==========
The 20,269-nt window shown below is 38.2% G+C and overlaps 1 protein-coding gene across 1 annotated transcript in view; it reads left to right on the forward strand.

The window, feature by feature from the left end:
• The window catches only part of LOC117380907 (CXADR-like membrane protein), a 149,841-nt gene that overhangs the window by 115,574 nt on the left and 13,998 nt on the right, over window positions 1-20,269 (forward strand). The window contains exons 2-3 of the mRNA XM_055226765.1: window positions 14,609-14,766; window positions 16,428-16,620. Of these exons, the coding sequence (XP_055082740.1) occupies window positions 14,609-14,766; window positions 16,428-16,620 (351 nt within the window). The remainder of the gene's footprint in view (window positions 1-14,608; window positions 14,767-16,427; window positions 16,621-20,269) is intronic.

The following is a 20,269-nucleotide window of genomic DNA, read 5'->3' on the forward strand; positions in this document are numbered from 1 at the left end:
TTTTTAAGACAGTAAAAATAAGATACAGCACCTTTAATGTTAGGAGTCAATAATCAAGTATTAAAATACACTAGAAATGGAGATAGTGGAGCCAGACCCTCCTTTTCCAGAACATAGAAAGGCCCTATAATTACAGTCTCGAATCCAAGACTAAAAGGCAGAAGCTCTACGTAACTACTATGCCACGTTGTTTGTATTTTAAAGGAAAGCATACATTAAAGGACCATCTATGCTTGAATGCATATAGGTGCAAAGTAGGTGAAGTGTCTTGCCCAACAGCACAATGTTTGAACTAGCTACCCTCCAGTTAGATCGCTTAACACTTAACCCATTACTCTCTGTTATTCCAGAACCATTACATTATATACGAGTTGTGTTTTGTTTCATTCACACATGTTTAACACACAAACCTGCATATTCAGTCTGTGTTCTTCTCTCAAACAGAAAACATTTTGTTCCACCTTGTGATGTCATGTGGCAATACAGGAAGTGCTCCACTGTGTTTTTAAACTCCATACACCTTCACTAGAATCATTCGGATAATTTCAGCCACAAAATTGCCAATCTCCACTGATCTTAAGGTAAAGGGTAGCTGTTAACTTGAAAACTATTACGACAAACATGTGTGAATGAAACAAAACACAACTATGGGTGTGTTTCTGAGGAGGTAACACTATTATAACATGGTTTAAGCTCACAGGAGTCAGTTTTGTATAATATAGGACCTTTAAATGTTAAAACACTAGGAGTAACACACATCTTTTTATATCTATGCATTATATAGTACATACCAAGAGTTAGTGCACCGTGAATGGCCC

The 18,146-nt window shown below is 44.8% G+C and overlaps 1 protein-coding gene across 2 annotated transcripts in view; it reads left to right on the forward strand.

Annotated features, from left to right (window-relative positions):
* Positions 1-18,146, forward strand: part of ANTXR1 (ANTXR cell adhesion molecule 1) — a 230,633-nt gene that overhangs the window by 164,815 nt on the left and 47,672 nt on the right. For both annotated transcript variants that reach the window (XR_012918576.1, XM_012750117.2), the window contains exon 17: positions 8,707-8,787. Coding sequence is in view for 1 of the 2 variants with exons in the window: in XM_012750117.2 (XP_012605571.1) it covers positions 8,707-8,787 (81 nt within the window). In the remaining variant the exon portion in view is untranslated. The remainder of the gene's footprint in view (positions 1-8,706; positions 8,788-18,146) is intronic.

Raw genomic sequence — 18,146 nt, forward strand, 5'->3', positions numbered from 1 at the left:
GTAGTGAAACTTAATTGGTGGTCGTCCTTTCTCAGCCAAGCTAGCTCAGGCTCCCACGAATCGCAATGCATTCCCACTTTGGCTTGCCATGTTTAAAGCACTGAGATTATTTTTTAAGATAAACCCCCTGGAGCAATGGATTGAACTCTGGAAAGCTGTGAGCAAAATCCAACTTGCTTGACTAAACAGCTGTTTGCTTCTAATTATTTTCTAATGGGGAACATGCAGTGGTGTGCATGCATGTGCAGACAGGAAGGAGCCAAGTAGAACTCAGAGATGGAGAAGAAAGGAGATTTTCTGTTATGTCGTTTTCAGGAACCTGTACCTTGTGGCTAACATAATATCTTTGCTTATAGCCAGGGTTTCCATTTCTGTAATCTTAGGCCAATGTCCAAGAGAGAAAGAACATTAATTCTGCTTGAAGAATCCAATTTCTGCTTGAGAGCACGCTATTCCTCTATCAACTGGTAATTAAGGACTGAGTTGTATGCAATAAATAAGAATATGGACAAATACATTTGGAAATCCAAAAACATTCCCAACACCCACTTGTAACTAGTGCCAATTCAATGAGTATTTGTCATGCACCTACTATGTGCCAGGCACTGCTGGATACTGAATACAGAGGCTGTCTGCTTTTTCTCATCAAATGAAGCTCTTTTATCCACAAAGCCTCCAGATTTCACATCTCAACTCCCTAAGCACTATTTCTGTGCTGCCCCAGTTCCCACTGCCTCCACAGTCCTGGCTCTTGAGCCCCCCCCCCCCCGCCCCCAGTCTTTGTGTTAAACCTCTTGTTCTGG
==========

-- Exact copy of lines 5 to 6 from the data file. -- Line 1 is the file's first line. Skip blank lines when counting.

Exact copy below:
TTTTTAAGACAGTAAAAATAAGATACAGCACCTTTAATGTTAGGAGTCAATAATCAAGTATTAAAATACACTAGAAATGGAGATAGTGGAGCCAGACCCTCCTTTTCCAGAACATAGAAAGGCCCTATAATTACAGTCTCGAATCCAAGACTAAAAGGCAGAAGCTCTACGTAACTACTATGCCACGTTGTTTGTATTTTAAAGGAAAGCATACATTAAAGGACCATCTATGCTTGAATGCATATAGGTGCAAAGTAGGTGAAGTGTCTTGCCCAACAGCACAATGTTTGAACTAGCTACCCTCCAGTTAGATCGCTTAACACTTAACCCATTACTCTCTGTTATTCCAGAACCATTACATTATATACGAGTTGTGTTTTGTTTCATTCACACATGTTTAACACACAAACCTGCATATTCAGTCTGTGTTCTTCTCTCAAACAGAAAACATTTTGTTCCACCTTGTGATGTCATGTGGCAATACAGGAAGTGCTCCACTGTGTTTTTAAACTCCATACACCTTCACTAGAATCATTCGGATAATTTCAGCCACAAAATTGCCAATCTCCACTGATCTTAAGGTAAAGGGTAGCTGTTAACTTGAAAACTATTACGACAAACATGTGTGAATGAAACAAAACACAACTATGGGTGTGTTTCTGAGGAGGTAACACTATTATAACATGGTTTAAGCTCACAGGAGTCAGTTTTGTATAATATAGGACCTTTAAATGTTAAAACACTAGGAGTAACACACATCTTTTTATATCTATGCATTATATAGTACATACCAAGAGTTAGTGCACCGTGAATGGCCC

The 18,146-nt window shown below is 44.8% G+C and overlaps 1 protein-coding gene across 2 annotated transcripts in view; it reads left to right on the forward strand.